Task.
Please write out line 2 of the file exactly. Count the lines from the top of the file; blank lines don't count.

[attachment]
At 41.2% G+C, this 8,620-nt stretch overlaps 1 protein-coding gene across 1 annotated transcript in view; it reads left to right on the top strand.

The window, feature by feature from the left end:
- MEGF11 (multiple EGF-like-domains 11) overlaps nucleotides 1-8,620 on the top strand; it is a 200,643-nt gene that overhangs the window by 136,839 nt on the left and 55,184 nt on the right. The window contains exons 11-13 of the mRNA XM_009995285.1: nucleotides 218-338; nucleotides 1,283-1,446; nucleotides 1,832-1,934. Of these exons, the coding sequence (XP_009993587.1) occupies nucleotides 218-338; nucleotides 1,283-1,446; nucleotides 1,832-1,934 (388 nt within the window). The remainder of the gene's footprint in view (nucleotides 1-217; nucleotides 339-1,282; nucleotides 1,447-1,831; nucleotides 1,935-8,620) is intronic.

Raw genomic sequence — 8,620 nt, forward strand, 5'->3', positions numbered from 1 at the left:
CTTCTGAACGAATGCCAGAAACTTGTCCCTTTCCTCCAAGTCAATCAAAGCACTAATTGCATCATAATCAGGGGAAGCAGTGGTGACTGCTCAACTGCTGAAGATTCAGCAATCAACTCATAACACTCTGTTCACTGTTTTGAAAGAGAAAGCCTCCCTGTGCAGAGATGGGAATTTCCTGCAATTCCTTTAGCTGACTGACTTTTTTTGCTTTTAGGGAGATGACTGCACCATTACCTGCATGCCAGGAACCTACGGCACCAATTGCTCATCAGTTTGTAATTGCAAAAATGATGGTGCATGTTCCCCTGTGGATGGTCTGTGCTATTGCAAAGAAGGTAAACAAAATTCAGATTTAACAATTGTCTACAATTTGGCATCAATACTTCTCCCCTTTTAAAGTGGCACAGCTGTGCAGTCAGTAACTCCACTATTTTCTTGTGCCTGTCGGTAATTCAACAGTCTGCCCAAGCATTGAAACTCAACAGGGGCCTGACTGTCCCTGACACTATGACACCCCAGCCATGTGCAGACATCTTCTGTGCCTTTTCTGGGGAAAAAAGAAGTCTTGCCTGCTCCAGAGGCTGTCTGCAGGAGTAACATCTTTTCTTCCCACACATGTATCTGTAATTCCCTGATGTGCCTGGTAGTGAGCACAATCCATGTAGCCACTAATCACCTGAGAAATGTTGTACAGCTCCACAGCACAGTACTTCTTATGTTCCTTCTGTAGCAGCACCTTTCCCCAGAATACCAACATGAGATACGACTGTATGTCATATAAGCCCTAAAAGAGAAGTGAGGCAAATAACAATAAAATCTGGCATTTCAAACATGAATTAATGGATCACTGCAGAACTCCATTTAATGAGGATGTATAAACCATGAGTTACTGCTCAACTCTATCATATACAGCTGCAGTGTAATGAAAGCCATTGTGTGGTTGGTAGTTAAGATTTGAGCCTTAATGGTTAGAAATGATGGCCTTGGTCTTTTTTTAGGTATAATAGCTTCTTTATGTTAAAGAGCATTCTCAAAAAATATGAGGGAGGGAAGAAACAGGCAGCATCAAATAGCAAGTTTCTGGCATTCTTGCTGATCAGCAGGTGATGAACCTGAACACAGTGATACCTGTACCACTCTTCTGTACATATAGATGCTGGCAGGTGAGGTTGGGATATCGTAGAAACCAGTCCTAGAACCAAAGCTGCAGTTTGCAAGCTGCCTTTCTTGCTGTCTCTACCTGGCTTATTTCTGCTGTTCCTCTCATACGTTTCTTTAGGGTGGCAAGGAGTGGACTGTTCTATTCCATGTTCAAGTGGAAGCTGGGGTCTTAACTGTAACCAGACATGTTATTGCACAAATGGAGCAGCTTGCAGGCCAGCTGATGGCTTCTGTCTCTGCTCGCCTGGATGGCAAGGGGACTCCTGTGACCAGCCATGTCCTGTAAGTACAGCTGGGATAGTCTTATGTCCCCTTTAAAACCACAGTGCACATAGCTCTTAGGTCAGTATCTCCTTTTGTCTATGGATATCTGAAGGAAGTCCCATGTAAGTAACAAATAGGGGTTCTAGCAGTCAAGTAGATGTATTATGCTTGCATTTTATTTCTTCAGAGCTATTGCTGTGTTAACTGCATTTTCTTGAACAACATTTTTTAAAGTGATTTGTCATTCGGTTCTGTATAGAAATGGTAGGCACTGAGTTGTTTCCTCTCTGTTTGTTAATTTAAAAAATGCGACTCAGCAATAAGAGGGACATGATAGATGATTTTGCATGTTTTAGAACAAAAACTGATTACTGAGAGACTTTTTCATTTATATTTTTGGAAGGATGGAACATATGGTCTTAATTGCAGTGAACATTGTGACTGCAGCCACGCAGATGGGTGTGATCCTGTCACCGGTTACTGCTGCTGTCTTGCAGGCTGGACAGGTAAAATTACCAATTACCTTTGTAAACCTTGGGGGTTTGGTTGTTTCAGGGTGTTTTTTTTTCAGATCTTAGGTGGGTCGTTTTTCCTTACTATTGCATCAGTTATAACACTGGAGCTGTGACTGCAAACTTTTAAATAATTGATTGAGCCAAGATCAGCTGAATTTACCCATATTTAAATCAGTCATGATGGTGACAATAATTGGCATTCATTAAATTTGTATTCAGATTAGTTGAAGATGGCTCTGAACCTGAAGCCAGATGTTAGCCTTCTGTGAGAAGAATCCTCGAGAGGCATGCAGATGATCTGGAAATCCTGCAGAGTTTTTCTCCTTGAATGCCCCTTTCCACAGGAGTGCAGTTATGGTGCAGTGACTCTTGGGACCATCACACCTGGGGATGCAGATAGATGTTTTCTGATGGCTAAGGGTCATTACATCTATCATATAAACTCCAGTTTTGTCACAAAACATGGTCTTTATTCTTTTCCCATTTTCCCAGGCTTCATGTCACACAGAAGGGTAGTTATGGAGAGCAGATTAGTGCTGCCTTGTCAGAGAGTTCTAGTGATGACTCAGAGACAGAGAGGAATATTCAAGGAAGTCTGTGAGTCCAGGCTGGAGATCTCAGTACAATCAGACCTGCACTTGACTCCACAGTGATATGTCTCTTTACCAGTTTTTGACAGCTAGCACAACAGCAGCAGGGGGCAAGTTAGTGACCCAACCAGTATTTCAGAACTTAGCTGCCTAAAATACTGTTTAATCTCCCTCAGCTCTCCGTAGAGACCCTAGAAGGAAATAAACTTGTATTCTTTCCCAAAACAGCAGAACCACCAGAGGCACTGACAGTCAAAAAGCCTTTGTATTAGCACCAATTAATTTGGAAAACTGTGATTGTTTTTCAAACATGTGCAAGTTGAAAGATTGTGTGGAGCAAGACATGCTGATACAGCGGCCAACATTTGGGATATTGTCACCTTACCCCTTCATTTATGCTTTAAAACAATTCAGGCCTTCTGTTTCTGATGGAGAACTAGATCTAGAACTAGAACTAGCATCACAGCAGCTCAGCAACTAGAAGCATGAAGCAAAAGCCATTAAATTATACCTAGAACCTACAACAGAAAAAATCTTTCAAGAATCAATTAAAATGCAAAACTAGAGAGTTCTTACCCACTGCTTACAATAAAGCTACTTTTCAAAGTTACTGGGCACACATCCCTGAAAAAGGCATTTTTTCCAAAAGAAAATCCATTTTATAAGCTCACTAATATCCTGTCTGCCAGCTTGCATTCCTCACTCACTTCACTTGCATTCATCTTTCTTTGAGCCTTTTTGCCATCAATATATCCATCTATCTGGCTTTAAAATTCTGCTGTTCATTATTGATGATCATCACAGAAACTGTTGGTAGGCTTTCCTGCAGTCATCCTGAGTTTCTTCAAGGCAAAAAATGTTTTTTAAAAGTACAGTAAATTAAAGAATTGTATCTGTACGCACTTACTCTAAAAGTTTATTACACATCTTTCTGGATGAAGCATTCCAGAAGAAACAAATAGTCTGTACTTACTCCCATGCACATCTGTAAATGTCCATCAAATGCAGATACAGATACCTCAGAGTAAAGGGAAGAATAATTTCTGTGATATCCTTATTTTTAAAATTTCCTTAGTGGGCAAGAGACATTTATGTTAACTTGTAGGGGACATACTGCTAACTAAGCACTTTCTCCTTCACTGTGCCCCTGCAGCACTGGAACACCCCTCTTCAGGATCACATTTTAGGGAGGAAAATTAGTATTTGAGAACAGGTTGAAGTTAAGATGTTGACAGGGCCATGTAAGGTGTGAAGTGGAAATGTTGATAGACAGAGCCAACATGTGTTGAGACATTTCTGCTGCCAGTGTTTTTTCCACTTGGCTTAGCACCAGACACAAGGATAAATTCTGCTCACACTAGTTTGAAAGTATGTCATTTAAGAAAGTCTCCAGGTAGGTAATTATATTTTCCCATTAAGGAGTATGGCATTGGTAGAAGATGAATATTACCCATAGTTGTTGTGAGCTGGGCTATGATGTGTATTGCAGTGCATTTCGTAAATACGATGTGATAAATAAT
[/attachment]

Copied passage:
The window, feature by feature from the left end: